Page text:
Introduction:Waterlogging is when soil becomes oversaturated with water, which causes plant stress. Excessive moisture levels can result in the soil filling with water and depleting the soil's oxygen levels. Waterlogging can occur from over-irrigation, excessive rainfall, and other factors. In this study, researchers wanted to understand the effects of waterlogging on corn growth and development, as well as soil oxygen level.
Set Up:Two corn hybrids, Pioneer P2089VYHR and Agrigold A6659, were grown in two separate studies under ambient sunlight and temperature conditions. A drip irrigation system provided a precise control over soil moisture. Waterlogging was achieved by plugging the drain hole at the bottom of the pots with a wooden peg. Waterlogging durations of 0, 2, 4, 6, 8, 10, 12, and 14 days were imposed at the second leaf growth stage. Apogee's SO-110 soil oxygen sensors were placed into three pots per treatment to continuously monitor the soil oxygen level and temperature. The growth and development information of the corn, as well as the pigment estimation data, were collected 15 days after treatments were imposed, which was 23 days after sowing.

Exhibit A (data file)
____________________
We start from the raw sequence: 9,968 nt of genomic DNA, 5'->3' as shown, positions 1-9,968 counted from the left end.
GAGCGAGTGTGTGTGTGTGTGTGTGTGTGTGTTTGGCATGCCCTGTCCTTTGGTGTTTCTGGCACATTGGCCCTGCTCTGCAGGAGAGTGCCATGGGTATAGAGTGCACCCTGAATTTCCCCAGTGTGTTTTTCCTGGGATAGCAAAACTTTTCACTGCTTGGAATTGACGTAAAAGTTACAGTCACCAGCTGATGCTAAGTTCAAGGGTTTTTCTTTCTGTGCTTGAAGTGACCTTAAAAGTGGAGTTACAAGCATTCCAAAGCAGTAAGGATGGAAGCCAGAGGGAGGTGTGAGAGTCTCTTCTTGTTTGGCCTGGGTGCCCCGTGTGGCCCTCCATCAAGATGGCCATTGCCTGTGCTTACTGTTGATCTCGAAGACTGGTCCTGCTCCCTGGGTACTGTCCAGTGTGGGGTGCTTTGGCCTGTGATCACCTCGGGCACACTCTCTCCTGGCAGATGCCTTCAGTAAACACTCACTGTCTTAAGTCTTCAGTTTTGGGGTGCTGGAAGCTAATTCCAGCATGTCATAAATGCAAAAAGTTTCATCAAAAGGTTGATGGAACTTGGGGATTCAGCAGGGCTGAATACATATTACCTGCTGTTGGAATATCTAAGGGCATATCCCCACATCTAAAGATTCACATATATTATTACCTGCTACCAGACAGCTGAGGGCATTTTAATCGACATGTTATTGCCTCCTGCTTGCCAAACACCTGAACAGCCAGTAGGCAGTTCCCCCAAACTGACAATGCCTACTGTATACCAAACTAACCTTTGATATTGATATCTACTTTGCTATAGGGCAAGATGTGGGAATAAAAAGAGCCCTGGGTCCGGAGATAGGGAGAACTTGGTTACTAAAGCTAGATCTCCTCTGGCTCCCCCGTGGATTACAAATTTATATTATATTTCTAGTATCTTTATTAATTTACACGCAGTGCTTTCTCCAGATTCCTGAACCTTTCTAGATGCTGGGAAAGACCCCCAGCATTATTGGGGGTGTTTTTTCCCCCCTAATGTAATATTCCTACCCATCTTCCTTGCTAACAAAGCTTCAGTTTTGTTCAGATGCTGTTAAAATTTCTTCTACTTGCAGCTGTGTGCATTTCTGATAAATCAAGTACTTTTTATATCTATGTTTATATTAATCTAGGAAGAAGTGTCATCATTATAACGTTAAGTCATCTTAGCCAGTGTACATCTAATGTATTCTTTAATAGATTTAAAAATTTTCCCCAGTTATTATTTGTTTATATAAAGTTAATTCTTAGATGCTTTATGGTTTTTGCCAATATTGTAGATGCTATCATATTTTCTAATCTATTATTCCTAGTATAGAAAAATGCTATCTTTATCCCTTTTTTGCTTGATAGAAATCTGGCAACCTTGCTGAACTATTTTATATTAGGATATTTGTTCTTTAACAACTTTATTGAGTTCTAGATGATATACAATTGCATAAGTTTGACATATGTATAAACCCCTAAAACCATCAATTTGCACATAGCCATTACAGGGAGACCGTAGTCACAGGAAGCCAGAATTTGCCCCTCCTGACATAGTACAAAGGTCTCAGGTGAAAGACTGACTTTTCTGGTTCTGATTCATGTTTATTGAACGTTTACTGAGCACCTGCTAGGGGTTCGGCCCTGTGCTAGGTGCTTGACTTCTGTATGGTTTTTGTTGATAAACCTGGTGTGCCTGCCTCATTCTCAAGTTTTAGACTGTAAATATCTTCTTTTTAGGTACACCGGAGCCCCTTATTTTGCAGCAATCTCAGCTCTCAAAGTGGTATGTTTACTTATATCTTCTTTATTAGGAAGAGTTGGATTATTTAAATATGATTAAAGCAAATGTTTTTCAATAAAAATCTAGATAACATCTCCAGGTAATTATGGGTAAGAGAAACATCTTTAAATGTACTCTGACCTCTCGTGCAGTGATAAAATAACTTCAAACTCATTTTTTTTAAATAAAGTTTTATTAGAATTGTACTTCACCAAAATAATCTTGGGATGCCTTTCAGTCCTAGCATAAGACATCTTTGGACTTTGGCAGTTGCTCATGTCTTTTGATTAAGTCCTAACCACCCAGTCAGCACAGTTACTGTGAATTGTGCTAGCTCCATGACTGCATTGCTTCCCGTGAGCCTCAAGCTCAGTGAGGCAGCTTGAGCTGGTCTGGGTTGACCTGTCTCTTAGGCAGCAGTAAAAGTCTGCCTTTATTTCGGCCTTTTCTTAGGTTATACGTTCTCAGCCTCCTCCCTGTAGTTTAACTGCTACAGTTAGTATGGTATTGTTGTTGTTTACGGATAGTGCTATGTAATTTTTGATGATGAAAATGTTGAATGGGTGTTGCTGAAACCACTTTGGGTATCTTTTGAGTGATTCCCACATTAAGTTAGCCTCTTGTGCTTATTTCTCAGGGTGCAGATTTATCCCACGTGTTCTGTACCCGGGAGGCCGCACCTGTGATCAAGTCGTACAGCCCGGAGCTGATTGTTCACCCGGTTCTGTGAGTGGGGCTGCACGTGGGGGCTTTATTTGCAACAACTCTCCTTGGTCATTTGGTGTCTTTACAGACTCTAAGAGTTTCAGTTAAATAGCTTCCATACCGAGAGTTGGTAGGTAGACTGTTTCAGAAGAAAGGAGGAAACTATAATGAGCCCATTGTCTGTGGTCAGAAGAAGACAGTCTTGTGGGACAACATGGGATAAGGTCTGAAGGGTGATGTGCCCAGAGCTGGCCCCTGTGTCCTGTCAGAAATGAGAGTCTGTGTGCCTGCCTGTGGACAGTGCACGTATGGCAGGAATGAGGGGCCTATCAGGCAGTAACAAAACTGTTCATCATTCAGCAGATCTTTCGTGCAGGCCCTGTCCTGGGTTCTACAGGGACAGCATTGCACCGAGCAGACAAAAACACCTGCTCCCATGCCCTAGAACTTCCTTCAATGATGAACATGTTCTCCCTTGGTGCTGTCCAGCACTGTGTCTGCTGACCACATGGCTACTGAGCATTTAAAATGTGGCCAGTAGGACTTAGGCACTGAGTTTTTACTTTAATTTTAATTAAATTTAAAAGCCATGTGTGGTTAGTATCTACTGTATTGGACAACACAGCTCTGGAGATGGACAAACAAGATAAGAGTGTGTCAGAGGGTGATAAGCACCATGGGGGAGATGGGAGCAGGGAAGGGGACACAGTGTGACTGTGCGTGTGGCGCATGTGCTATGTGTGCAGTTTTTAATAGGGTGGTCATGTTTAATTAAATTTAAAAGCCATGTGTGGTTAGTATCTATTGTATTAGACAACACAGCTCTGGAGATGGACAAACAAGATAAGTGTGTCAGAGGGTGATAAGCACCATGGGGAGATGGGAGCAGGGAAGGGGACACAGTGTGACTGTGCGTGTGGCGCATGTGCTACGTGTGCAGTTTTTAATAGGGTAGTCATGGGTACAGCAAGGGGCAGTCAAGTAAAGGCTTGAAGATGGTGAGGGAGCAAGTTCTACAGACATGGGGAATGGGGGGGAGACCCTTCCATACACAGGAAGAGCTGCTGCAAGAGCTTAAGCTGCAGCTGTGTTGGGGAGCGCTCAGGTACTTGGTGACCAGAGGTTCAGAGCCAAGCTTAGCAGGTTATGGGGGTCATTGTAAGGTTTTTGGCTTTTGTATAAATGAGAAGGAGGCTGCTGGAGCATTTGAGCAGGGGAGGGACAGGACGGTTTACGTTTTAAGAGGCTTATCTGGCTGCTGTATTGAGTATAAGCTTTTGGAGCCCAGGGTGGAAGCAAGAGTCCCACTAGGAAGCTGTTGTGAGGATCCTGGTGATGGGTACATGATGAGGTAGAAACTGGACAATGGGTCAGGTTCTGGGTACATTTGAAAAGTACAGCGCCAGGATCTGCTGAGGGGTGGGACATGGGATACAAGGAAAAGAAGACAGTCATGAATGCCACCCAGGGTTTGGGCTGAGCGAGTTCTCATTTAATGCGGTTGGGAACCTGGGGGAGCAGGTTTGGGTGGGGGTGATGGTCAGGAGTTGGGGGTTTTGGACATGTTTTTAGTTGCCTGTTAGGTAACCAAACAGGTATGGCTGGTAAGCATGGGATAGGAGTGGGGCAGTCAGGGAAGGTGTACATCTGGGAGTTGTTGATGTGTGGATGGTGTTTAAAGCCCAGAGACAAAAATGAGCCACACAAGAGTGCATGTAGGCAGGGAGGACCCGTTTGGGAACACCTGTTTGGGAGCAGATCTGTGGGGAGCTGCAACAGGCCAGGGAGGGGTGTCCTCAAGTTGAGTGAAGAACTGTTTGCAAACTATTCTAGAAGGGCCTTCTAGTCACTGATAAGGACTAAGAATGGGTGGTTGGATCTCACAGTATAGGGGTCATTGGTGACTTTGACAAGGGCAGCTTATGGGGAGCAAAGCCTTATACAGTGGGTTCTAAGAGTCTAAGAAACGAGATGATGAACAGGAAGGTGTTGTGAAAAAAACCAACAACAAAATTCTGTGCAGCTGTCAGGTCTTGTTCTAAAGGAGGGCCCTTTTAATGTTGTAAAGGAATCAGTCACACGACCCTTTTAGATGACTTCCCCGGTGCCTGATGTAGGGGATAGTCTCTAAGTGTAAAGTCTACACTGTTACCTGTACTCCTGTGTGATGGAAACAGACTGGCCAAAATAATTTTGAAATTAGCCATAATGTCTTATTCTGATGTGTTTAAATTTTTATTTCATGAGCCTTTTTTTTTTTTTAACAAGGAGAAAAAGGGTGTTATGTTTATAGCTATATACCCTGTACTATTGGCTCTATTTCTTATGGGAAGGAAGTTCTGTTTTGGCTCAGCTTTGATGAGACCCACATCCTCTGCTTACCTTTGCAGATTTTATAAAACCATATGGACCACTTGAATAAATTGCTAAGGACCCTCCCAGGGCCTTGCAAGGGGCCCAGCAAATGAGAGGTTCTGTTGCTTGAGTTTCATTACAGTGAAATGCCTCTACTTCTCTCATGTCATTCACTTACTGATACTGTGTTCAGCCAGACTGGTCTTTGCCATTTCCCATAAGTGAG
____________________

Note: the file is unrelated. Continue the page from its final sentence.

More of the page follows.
Results:During waterlogging, soil oxygen rapidly decreased until reaching zero in about 8 to 10 days. Oxygen levels recovered to the level of the 0 days (control) treatment within two days after treatment stopped. Whole-plant dry weight declined as the waterlogging duration increased, and after two days of waterlogging, a 44% and 27% decline was observed in experiments 1 and 2. Leaf area and root volume also showed an exponential decay. Leaf number and plant height were the least sensitive measured parameters and decreased linearly in both experiments. Root forks were the most sensitive parameter, declining by 83% and 80% in both experiments after 14 days of waterlogging. During the experimental period of both experiments, the treatments significantly decreased the soil oxygen fraction.
Conclusion:This data improves understanding of how corn plants react to increasing durations of waterlogging. The functional relationships generated from this study could enhance current corn simulation models for field applications.
Image 2. Photo by Steven Weeks; Young corn stalks
Image 1. Photo by Jill Heyer; Wet soil
Apogee soil oxygen sensors measured the oxygen levels of waterlogged soil to understand the effects of excessive moisture on corn development.
Apogee Sensor Used
Department of Plant and Soil Sciences at Mississippi State University
- Charles Hunt Walne
- K. Raja Reddy